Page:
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Journey from Western Philosophy to Buddhist Philosophy 



My interest in Academic Buddhism grew at St Olaf college. Through the Religion department, I took several classes on Buddhism. Especially after taking the class on Zen Buddhism and Asian philosophy, I started observing similar themes that were also being discussed in the Western philosophy. One such example was the concept of an agent/self. I was a student of Western philosophy, mostly studying European based philosophy. My initial comparison between Western philosophy and Buddhism started from the thought that Buddhism provides a non- conceptual, experiential component which Western Philosophy lacks due to its armchair nature. As my interest in Buddhism grew, I applied for the summer program at Rangjung Yeshe Institute where I took a course on Buddhist Studies. Studying there made me realize that what I knew about Buddhism was just the tip of an iceberg. And this place further reaffirmed my view on the practical aspect of Buddhism. I met professors who embody the philosophy they teach. Moreover, I was also introduced to meditation. At the end of our retreat program, Ranjung Yeshe created a retreat session at Pharphing. This really started  my interest in meditation. And after I graduated from St. Olaf, I applied for a job at a mental health center where therapeutic tools like mindfulness and yoga were used to treat kids with trauma. I particularly remember an awkward moment with one of the therapists as I shared how buddhist practitioners do meditation in order to become a Buddha. Such a view felt uninvited in spaces where mindfulness had just become a tool to calm oneself. And even made me question what I meant by Buddhahood and created an urgency to study Buddhism extensively at Rangjung Yeshe Institute.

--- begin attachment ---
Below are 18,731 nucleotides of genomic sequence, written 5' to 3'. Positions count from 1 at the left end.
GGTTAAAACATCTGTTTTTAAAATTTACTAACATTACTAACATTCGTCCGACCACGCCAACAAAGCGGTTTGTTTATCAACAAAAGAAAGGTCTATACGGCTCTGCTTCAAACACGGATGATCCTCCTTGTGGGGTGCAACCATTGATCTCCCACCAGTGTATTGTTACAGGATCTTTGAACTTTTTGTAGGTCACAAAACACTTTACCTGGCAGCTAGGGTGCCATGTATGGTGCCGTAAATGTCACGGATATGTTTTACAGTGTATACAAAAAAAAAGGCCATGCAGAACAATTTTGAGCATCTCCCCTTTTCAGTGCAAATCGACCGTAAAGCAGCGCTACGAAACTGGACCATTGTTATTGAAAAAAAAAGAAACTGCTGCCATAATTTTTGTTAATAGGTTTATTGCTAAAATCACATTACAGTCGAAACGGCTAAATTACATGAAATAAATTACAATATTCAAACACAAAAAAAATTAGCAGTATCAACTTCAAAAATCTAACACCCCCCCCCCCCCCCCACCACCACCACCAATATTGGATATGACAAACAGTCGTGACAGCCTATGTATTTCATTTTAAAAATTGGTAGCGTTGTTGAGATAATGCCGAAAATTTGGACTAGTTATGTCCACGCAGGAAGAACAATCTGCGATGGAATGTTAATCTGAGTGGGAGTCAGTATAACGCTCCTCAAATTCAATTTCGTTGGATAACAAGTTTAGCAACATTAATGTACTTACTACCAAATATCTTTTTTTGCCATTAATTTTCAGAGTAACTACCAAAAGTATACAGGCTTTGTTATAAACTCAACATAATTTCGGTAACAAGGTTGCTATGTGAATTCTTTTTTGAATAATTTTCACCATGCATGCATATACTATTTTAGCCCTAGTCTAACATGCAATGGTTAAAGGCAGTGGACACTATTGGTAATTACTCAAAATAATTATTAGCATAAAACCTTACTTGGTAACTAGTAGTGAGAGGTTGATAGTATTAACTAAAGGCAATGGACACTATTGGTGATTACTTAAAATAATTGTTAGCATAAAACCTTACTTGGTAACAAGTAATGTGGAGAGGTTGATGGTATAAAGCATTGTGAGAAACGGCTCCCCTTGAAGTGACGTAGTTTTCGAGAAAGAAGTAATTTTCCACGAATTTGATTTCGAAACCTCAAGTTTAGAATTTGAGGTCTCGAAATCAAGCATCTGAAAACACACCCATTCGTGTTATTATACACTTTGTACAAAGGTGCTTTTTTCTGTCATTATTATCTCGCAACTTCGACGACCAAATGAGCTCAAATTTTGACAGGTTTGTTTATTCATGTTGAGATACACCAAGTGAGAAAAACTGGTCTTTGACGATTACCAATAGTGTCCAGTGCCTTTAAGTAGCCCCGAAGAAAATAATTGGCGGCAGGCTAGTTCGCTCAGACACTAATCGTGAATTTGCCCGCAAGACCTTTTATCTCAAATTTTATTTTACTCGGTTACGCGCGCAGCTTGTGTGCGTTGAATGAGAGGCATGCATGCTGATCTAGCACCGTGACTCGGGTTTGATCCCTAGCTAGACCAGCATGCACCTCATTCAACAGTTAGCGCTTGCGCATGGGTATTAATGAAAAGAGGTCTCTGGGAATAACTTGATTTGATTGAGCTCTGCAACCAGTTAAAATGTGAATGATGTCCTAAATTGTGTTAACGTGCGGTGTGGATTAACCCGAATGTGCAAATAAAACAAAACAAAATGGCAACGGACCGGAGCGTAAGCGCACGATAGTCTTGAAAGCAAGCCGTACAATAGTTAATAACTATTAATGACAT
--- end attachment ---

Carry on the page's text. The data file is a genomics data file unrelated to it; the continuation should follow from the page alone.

My interest in Academic Buddhism grew at St Olaf college. Through the Religion department, I took several classes on Buddhism. Especially after taking the class on Zen Buddhism and Asian philosophy, I started observing similar themes that were also being discussed in the Western philosophy. One such example was the concept of an agent/self. I was a student of Western philosophy, mostly studying European based philosophy. My initial comparison between Western philosophy and Buddhism started from the thought that Buddhism provides a non- conceptual, experiential component which Western Philosophy lacks due to its armchair nature. As my interest in Buddhism grew, I applied for the summer program at Rangjung Yeshe Institute where I took a course on Buddhist Studies. Studying there made me realize that what I knew about Buddhism was just the tip of an iceberg. And this place further reaffirmed my view on the practical aspect of Buddhism. I met professors who embody the philosophy they teach. Moreover, I was also introduced to meditation. At the end of our retreat program, Ranjung Yeshe created a retreat session at Pharphing. This really started  my interest in meditation. And after I graduated from St. Olaf, I applied for a job at a mental health center where therapeutic tools like mindfulness and yoga were used to treat kids with trauma. I particularly remember an awkward moment with one of the therapists as I shared how buddhist practitioners do meditation in order to become a Buddha. Such a view felt uninvited in spaces where mindfulness had just become a tool to calm oneself. And even made me question what I meant by Buddhahood and created an urgency to study Buddhism extensively at Rangjung Yeshe Institute.  

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